College Application Essays Must Come From the Heart
NORTHAMPTON, Mass. – With the application deadline for early decision just weeks away, college and university admission officers are well aware of the pressure high school students are under – including identifying the subject for their personal essay.
Smith College and more than 400 other institutions nationwide now use the standard “Common Application,” which offers a few ideas for essays but adds that students can write about any subject as long as they do so in 250 words or more.
“Students think there is a ‘right’ topic – if I could just crack the code – but the best one is the topic that comes from that individual,” said Karen Kristof, Smith College senior associate director of admission, who has read applications for more than two decades. “It has got to come from the heart.”
The purpose of the essay, said Kristof, is to help admission officers learn more about the student as a person. The other information – courses taken; extracurricular, volunteer, and work activities; teacher evaluations – is all documented elsewhere in the application.
There are trends among essay topics – the person most admired by the applicant, travel experiences or a current event. Volunteer work in a Third World nation has been recently popular, said Kristof, adding, “we understand that you are only 18 and we are not expecting that you changed the world.”
On her list of topics to “be careful of:” winning or losing the big game, the death of a pet, relationship problems and parent-bashing.
However, regardless of the topic, a good essay is a good essay.
Admission officers evaluate an essay on three levels, according to Kristof. Is the writing grammatically correct and the writing style comfortable? Can the applicant form a thesis and develop a logical argument? And, can the applicant write with style, nuance and creativity – with a distinctive voice?
The last point – the distinctive voice – is why Kristof cautions applicants not to “borrow” essays from the Web. “We’ve seen them all.”
Graduates Remember The Essays That Got Them In
Given the amount of attention paid to the essay, some applicants can recall what they wrote about long after they’ve been accepted, matriculated and graduated. Smith College alumnae shared their topics recently on the college’s Facebook page. A sampling of their responses:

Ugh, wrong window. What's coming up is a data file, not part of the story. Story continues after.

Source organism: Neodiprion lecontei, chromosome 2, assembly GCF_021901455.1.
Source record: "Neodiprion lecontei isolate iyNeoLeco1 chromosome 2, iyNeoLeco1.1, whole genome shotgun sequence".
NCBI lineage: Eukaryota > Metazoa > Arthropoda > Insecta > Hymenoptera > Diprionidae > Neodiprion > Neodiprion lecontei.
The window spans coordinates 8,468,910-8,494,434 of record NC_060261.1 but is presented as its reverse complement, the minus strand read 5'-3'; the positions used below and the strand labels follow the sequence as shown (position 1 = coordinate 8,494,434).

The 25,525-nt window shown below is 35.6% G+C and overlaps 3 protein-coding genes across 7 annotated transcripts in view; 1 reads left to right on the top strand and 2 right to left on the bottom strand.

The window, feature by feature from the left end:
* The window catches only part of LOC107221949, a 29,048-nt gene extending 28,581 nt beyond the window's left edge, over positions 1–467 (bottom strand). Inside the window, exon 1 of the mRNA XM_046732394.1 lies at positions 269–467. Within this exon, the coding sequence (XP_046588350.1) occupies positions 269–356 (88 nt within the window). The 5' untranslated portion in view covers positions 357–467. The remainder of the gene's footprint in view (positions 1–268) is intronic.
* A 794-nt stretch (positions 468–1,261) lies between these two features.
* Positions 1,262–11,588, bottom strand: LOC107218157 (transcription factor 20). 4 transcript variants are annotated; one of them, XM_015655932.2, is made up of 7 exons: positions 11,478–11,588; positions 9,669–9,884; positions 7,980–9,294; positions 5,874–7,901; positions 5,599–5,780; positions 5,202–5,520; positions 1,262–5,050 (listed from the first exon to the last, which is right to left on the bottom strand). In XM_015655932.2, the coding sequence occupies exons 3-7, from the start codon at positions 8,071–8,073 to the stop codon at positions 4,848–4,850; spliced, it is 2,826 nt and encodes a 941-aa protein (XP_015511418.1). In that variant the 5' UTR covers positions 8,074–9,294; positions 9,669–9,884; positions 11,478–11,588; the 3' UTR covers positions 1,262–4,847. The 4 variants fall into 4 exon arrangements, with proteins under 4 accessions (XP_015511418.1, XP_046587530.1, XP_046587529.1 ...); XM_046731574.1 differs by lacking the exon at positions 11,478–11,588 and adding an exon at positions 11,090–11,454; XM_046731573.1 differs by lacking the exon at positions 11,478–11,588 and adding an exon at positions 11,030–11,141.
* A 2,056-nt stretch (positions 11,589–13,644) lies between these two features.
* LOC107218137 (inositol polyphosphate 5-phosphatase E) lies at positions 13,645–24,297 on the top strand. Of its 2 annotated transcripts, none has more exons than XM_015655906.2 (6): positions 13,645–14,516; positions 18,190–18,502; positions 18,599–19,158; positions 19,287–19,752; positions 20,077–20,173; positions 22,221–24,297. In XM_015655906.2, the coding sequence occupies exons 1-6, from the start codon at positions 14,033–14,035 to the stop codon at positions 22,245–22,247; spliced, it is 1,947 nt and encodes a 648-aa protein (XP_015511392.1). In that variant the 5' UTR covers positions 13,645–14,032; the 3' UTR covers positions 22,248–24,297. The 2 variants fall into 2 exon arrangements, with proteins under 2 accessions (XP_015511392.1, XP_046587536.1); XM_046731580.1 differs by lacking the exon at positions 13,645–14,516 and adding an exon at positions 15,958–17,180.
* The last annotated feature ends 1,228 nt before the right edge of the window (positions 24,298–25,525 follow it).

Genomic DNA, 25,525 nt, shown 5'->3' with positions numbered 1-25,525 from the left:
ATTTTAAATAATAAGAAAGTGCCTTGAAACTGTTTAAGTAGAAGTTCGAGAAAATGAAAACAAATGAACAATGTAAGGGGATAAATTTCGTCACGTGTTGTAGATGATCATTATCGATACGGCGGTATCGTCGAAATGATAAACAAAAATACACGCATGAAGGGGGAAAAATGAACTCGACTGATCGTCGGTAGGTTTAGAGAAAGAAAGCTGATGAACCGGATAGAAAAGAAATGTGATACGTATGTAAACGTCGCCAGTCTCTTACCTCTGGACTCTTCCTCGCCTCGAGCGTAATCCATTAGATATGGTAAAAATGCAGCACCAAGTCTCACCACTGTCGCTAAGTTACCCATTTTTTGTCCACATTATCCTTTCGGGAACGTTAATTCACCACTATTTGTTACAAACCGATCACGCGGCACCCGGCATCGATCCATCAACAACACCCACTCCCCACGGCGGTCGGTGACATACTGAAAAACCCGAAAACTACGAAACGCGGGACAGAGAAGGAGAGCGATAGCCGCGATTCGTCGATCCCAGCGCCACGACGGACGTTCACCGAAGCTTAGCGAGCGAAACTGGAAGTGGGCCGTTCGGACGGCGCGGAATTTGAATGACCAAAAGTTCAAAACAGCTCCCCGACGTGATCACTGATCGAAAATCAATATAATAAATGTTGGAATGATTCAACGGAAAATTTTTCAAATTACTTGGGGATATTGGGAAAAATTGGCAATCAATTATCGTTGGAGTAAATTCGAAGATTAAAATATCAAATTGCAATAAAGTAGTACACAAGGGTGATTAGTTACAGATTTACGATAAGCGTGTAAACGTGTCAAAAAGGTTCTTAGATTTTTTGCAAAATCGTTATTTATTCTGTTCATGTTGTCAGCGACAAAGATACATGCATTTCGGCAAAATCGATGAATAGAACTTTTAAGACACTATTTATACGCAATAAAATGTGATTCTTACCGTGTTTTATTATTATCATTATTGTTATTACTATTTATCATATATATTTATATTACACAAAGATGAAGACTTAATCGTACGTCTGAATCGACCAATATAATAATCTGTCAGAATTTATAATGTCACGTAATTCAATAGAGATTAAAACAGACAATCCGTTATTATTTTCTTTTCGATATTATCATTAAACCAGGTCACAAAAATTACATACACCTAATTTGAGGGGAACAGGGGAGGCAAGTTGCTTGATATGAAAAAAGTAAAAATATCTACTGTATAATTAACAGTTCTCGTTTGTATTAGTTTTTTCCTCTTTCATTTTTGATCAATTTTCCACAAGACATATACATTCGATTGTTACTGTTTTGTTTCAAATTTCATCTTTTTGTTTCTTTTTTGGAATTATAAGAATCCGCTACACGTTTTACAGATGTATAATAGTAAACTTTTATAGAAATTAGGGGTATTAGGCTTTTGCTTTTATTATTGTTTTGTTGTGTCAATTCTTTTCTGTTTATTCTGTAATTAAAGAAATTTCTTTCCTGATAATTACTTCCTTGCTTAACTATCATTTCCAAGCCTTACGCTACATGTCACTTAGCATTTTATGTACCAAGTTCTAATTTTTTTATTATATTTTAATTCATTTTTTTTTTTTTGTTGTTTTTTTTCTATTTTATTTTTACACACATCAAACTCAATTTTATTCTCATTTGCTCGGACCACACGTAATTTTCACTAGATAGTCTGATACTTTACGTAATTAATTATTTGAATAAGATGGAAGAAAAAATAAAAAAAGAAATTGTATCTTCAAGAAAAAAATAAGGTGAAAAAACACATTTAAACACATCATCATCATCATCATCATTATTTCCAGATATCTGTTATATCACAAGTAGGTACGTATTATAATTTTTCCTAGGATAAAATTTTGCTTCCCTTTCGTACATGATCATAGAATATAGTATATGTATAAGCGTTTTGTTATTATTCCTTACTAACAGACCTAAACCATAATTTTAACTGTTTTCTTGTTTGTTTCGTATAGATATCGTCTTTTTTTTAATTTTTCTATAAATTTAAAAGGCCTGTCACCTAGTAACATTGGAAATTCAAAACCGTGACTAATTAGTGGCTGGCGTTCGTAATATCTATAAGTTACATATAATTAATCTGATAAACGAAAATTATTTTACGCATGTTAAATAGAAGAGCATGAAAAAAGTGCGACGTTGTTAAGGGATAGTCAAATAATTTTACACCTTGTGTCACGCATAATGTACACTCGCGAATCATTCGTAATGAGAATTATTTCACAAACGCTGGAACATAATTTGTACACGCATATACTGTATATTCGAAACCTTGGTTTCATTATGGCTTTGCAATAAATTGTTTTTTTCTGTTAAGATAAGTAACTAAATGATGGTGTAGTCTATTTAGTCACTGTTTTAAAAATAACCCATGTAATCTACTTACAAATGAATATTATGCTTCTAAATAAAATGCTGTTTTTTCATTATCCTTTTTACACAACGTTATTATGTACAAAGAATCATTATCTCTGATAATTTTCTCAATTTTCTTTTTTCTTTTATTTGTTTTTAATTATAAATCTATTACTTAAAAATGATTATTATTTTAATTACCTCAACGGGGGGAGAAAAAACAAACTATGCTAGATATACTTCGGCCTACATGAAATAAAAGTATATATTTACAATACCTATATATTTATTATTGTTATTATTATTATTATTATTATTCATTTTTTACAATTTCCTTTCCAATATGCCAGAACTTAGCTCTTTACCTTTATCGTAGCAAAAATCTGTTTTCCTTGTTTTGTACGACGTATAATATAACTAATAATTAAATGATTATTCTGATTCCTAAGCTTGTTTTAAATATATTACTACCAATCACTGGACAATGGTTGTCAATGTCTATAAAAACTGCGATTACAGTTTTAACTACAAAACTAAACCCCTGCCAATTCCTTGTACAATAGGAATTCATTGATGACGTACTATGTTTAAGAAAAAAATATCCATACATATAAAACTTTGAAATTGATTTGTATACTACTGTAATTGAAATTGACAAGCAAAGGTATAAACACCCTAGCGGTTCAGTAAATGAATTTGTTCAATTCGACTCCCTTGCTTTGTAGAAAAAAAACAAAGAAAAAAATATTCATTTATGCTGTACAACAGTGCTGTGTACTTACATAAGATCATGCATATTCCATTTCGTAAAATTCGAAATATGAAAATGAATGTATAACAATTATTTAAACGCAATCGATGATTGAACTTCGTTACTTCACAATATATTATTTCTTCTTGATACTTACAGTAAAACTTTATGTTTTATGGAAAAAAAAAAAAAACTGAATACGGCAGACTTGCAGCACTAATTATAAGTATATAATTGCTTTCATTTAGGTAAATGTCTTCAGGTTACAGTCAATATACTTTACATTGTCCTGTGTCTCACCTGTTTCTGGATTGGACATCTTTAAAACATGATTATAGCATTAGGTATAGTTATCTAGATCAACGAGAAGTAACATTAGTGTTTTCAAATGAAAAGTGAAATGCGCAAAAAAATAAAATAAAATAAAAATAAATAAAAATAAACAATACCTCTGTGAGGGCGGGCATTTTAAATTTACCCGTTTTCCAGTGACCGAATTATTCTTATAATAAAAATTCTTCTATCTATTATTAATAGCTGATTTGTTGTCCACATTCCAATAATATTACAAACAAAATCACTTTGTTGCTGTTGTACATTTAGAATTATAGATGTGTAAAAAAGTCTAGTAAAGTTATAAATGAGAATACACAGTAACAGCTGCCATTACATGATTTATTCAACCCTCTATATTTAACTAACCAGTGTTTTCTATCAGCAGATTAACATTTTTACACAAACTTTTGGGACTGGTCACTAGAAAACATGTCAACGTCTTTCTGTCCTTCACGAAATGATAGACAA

Rebecca Levine: “Rewiring my dad’s Mack truck.”
Kim Ratliff Hall: “Exxon Valdez oil spill and preventive technologies to avoid a similar disaster in the future.”
Emily Jones: “I wrote about how Lucy Ricardo was one person who had influenced me. It was pretty witty.”
Kim Kie: “The journey not the arrival matters. I've since learned how absolutely true that is!”
Erinn McGurn: “Propaganda. Love to dig that out of the archives!”
Christine D. Boyle: “I wrote about my godmother, who was one of New York City’s first female firefighters and will always be in inspiration to me.”
Erin Northey: “The person who influences me and I admire most, my dad – how he taught me to understand and appreciate the value of education.”
Elizabeth Cleary: “In 1978, one was one an Emily Dickinson quote. The other was to write your own obituary. I never felt it was morbid. Just a great opportunity.”
Susan Cole: “Wrote my own obituary mentioning the high-powered corporate position I had held – was I ever wrong – ended up a high school math theater and I am glad that I was so wrong.”
Abby Berns: “I wrote about my love of bacteria. I even began it “I love bacteria.” Now I work in public health.”
Jennifer Ann Pierce Frederick: “About the HUGE daddy-long-legs in the girls’ bathroom at camp. I don’t remember where I took it from there, though…”
Susan Schmitt-Fox: “I wrote about how Donna Harraway’s ‘Cyborg Manifesto’ mirrored by own life.”
Erin O’Connor: “Writers must write what they believe. If they don’t, they cease to be writers and become propagandists… (I haven’t thought of that in almost 20 years.)”
Lanore C. Smith: “I couldn’t ever forget – my mom! My mother is the true inspiration in my life and always has been.”
Jennifer Dryfoos: “I do and that was a LONG time ago.”